The New York State Real Estate Transfer Tax (RETT) is imposed on real property conveyances at a rate of $2 per $500 of consideration. For certain qualified transfers to Real Estate Investment Trusts (REITs) the tax is reduced to $1 per $500 of consideration. This reduced tax rate for REITs had been set to expire in late 2014, but was recently extended to September 1, 2017. New York City imposes a Real Property Transfer Tax (RPTT) of 1% on residential properties if the value is $500,000 or less, of 1.425% if the value is more than $500,000 for residential properties or less than $500,000 for commercial properties, and of 2.625% if the value is more than $5,000 for commercial properties. New York State first adopted its Real Estate Transfer Tax in 1968, while New York City enacted its Real Property Transfer Tax in 1959. http://www1.nyc.gov/site/finance/taxes/property-real-property-transfer-tax-rptt.page


Dan Taeyoung operates at the intersection of architecture, technology, and community. He is interested in radical architecture as a built manifestation of applied anthropology and activist real estate. He is co-founder of Prime Produce, an intentional co-working ‘guild’ for social good, and Adjunct Assistant Professor at Columbia University Graduate School of Architecture, Planning and Preservation, where he teaches on architectural representation and experimental design tools.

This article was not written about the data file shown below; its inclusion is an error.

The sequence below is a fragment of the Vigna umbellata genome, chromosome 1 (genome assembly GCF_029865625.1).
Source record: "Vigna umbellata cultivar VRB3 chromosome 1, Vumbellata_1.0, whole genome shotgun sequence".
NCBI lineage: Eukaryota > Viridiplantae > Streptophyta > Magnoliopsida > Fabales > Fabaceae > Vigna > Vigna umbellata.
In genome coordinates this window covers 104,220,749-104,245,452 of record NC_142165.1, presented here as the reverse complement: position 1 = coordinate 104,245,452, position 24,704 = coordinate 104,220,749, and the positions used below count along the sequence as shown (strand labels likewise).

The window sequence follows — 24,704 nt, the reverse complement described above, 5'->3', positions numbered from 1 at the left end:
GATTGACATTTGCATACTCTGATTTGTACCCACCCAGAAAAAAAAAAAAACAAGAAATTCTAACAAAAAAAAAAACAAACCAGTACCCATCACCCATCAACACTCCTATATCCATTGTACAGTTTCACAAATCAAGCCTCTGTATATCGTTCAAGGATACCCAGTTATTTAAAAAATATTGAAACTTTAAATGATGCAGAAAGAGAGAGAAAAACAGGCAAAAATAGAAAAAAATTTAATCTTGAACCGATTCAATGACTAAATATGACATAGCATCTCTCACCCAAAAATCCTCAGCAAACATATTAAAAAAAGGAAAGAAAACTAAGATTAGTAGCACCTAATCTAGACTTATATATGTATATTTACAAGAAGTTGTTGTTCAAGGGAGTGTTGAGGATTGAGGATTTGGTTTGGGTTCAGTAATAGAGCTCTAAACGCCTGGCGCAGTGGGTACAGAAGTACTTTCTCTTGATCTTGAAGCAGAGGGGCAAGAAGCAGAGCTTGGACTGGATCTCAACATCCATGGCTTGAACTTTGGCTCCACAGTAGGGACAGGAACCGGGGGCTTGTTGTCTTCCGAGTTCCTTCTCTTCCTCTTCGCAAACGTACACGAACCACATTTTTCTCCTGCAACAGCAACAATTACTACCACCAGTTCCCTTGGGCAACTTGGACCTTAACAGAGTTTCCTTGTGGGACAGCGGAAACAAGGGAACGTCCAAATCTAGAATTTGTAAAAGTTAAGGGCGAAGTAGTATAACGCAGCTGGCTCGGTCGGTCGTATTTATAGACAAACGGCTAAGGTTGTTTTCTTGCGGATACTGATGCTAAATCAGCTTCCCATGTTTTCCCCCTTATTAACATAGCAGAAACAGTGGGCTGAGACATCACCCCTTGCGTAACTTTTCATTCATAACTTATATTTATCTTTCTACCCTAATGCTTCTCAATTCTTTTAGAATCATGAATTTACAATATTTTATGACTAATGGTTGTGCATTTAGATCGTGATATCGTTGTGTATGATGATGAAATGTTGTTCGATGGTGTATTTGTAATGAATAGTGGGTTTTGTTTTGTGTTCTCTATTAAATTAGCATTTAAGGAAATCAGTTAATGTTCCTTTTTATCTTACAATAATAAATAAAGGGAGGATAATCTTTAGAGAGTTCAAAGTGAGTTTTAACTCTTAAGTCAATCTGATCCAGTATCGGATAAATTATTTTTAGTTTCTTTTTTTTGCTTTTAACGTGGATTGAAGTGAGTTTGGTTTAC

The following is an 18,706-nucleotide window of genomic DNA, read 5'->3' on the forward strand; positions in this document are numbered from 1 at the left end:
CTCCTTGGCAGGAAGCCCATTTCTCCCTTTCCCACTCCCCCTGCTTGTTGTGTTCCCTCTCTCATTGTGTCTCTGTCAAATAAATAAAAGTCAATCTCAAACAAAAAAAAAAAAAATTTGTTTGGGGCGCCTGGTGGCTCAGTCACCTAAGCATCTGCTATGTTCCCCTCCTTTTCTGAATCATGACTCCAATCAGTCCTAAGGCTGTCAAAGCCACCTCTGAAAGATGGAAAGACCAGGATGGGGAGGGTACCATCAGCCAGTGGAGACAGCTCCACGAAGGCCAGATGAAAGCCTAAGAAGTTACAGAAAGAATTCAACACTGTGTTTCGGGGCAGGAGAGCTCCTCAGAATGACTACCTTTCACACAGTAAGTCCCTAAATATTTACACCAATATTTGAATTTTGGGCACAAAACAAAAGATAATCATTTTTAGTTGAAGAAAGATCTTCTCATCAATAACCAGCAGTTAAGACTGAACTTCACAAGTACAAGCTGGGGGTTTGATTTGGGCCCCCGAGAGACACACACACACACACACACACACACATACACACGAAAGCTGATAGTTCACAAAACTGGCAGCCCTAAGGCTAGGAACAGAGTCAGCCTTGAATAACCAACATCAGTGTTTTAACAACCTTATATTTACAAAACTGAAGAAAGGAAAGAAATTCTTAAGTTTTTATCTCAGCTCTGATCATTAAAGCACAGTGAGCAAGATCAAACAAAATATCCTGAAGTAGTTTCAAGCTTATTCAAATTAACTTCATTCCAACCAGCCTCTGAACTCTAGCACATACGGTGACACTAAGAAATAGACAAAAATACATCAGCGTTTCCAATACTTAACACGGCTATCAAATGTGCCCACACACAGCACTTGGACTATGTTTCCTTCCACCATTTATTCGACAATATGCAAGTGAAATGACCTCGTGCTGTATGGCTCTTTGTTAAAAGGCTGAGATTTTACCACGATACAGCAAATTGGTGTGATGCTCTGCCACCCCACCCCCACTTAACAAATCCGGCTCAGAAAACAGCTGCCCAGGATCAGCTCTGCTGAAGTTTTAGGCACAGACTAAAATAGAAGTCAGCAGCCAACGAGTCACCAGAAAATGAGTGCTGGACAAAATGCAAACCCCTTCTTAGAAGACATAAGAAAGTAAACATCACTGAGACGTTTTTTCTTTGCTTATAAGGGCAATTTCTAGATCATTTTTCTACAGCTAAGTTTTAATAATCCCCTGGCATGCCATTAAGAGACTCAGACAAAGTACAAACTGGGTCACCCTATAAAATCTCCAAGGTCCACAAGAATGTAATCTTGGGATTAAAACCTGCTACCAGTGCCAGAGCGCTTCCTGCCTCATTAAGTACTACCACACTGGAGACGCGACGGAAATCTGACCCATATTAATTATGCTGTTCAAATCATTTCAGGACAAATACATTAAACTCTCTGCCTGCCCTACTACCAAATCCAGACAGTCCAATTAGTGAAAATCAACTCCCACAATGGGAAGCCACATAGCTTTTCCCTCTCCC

Caroline Woolard is an artist and organizer whose interdisciplinary work facilitates social imagination at the intersection of art, urbanism, and political economy. After co-founding and co-directing resource sharing networks OurGoods.org and TradeSchool.coop from 2008-2014, Woolard is now focused on her work with BFAMFAPhD.com to raise awareness about the impact of debt on culture and on the NYC Real Estate Investment Cooperative to create and support truly affordable commercial space for cultural resilience and economic justice in New York City. Woolard is a lecturer at the New School and the School of Visual Arts. Her work is featured in Art21’s New York Close Up documentary series.

Chris Henrick recently graduated from the Parsons MFA Design and Technology program at the New School in New York City. His​ MFA​ thesis was a web app he conceptualized and coded called ​"​Am I Rent Stabilized?​"​ that seeks to solve the problem of NYC landlords lying to tenants about being rent-regulated and illegally deregulating rent-stabilized apartments​. In his spare time Chris helps ​co-​organize and facilitate Maptime​-​NYC, a volunteer group dedicated to educating non-experts about GIS, cartography, and interactive web-mapping.

John Krauss is a civic hacker and New York City housing data wonk. He first became interested in patterns of lending and speculation in the city when doing research for the Red Lines exhibition at the Queens Museum, which illustrated the impact of predatory loans just as the fallout of the subprime crisis began to hit hard in the summer of 2009. He cut his NYC housing chops as a data analyst at the Furman Center, helping ascertain expiration dates for an insane variety of affordability programs. He is now a tech fellow at the GovLab, building tools to make open data accessible and usable.

Ingrid Burrington writes, makes maps, and tells jokes about places, politics, and the weird feelings people have about both. Her most recent work has focused primarily on infrastructure and magic.